In a largely friendly annual debate Wednesday, candidates for the Student Association’s top two spots highlighted their platforms and the changes they want to see on campus next academic year.
Roughly 75 students gathered in the Marvin Center Amphitheater, where five candidates vying for SA president and executive vice president positions fielded questions from The Hatchet, The Rival, GWTV and WRGW about topics like improving community on campus and addressing turnover in the SA Senate. The Joint Elections Commission, a body that oversees SA elections, hosted the two-hour-long debate, which was moderated by GWTV host Mychael Schnell.
Candidates first delivered opening remarks to the audience and pitched their platforms and experiences to audience members.
SA Sen. ShanTorrian Underwood, CCAS-U, a candidate for SA president, said her experiences as a first-generation student and a student of color inspired her to run for the SA’s top post and advocate for more affordable dining partners on GWorld and create a first-generation student website.
“As someone who has gone through food insecurity, as someone who is a person of color on GW’s campus, I know first hand how difficult it can be just surviving on a day-to-day basis,” she said. “I want to advocate for you because I have gone through it.”
After delivering opening statements, candidates delved into specific questions about their platforms and answered targeted inquiries about topics like changing the Colonials nickname and promoting affordability initiatives.
Residence Hall Association President SJ Matthews, a candidate for SA president, said that if elected, she would advocate for students to gain tap access to every residence hall. The University started a pilot program earlier this semester granting freshmen tap access in first-year residence halls.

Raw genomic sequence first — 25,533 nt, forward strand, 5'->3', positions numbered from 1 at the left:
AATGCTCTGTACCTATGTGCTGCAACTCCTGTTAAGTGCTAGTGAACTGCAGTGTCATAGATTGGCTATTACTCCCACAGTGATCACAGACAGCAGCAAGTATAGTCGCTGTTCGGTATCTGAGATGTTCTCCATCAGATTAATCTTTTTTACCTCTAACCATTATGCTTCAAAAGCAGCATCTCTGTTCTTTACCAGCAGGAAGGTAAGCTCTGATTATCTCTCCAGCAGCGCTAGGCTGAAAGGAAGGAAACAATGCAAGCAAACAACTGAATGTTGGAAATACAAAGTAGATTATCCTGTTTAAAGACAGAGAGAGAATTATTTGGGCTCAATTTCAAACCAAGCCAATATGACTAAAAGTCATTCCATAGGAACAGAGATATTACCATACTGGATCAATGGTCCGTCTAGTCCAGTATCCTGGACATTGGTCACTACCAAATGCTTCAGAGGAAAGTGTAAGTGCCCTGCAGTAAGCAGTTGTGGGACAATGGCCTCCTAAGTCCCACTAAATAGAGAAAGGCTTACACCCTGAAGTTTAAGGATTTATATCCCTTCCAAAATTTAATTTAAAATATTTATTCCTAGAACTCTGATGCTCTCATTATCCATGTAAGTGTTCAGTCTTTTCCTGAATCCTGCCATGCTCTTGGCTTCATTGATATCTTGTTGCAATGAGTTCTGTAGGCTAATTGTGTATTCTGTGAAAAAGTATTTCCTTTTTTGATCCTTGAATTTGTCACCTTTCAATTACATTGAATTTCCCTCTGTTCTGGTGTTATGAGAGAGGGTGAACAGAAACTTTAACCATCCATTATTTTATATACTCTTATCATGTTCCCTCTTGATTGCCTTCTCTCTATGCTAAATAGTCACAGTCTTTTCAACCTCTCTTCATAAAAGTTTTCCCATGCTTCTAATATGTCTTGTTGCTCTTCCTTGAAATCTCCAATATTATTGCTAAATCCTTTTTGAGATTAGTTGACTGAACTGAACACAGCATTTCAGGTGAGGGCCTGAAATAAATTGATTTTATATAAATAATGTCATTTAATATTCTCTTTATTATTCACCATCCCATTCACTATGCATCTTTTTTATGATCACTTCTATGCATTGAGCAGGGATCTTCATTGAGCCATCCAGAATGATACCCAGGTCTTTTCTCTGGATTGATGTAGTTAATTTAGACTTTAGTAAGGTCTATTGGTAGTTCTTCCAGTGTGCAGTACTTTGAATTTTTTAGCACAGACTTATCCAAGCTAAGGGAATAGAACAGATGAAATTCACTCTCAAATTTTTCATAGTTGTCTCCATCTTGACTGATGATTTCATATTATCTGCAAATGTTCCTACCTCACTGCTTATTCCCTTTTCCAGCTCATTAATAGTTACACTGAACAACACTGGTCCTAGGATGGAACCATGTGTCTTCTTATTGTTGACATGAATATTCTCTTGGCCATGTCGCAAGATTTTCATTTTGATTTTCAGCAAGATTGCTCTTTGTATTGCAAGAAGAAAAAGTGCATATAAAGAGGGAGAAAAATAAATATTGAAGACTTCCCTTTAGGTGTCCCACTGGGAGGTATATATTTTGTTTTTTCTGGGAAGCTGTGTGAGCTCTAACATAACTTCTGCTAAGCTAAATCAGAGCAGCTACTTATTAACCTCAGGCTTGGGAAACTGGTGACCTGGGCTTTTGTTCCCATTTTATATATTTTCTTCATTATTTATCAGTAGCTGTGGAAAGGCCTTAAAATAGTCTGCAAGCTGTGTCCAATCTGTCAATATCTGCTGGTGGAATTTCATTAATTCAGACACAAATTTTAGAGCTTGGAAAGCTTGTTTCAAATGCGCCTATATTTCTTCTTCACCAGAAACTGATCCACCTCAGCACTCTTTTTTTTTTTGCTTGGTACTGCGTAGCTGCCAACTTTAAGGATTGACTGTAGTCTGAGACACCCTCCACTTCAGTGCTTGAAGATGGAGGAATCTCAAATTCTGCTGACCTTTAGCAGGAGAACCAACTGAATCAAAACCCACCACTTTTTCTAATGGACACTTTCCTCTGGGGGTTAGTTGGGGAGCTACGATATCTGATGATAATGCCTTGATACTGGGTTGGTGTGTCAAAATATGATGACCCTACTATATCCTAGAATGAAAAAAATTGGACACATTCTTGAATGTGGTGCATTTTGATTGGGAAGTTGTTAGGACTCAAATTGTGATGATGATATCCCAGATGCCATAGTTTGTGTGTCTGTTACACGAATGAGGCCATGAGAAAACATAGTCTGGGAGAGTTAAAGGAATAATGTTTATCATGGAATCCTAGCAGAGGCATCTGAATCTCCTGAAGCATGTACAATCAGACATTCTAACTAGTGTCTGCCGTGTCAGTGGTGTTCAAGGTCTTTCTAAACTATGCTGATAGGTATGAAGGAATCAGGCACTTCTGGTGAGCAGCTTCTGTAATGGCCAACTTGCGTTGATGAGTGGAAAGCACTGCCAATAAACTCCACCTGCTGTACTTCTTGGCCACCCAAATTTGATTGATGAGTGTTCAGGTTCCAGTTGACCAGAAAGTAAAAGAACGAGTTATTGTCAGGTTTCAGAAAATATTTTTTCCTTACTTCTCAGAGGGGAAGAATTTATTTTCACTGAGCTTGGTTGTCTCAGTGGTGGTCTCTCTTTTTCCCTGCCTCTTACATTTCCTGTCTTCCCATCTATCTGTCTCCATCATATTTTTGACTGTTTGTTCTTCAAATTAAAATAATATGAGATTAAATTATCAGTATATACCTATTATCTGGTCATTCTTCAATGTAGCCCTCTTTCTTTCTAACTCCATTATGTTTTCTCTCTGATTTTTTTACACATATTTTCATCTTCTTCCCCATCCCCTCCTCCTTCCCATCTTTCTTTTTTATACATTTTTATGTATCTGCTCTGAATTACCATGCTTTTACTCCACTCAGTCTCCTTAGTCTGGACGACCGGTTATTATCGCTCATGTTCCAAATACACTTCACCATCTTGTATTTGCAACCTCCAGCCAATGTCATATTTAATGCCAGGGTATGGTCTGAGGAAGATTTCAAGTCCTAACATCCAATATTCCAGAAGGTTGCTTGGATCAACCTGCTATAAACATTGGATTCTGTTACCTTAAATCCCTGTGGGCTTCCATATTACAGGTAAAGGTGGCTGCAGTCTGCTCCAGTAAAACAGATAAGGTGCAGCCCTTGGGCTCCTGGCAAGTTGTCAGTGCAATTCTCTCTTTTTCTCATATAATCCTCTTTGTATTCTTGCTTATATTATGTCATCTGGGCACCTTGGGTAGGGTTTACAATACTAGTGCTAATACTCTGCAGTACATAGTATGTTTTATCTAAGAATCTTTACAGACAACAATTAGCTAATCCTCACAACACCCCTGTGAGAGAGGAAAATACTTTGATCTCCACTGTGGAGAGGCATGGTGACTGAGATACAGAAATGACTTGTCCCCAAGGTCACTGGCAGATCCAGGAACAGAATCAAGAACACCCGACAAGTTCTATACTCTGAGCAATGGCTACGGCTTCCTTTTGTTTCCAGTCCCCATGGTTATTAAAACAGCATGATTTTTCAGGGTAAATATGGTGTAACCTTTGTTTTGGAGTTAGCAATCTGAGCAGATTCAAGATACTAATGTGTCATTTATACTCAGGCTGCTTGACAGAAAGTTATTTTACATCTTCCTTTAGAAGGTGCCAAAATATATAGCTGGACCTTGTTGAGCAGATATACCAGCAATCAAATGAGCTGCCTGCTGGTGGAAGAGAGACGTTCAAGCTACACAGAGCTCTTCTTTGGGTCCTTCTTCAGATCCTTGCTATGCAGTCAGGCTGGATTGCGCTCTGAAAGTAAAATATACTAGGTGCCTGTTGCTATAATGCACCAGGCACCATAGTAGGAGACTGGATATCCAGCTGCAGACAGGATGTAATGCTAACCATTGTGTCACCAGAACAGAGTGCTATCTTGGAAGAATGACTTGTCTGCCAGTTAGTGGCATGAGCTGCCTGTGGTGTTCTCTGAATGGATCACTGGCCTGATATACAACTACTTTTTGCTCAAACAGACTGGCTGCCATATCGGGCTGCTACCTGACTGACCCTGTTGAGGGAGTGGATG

“Something we can do quickly is get tap access for students,” she said. “Let students start using the community spaces we already have across campus.”
Nicole Cennamo, the vice president for academic affairs and a candidate for SA president, said she wants to push the University to increase staffing in Disability Support Services. She said that if elected, she would appoint a director of accessibility to her cabinet.
“I want to make sure students know that GW is a community that empowers every single person on this campus,” she said. “Every person should be our priority, not just some.”
SA Sen. Amy Martin, ESIA-U, a candidate for executive vice president, said she would support changing the Colonials nickname regardless of whether the majority of students back the switch during a student-wide referendum next week.
“I would still support the changing because any amount of students that feel disenfranchised by this term I think is enough students to warrant a change,” she said.
Quentin McHoes, a candidate for executive vice president, said he would prioritize reducing or eliminating the cost of psychiatric assessments at the Colonial Health Center if elected. His platform includes plans to reduce or eliminate the cost of at least five on-campus expenses, including laundry, printing and transcripts.
“We have to do more to make sure students are existing in a way where they don’t feel like they are overburdened emotionally, where they are not suffering from any form of mental illness or degradation,” he said.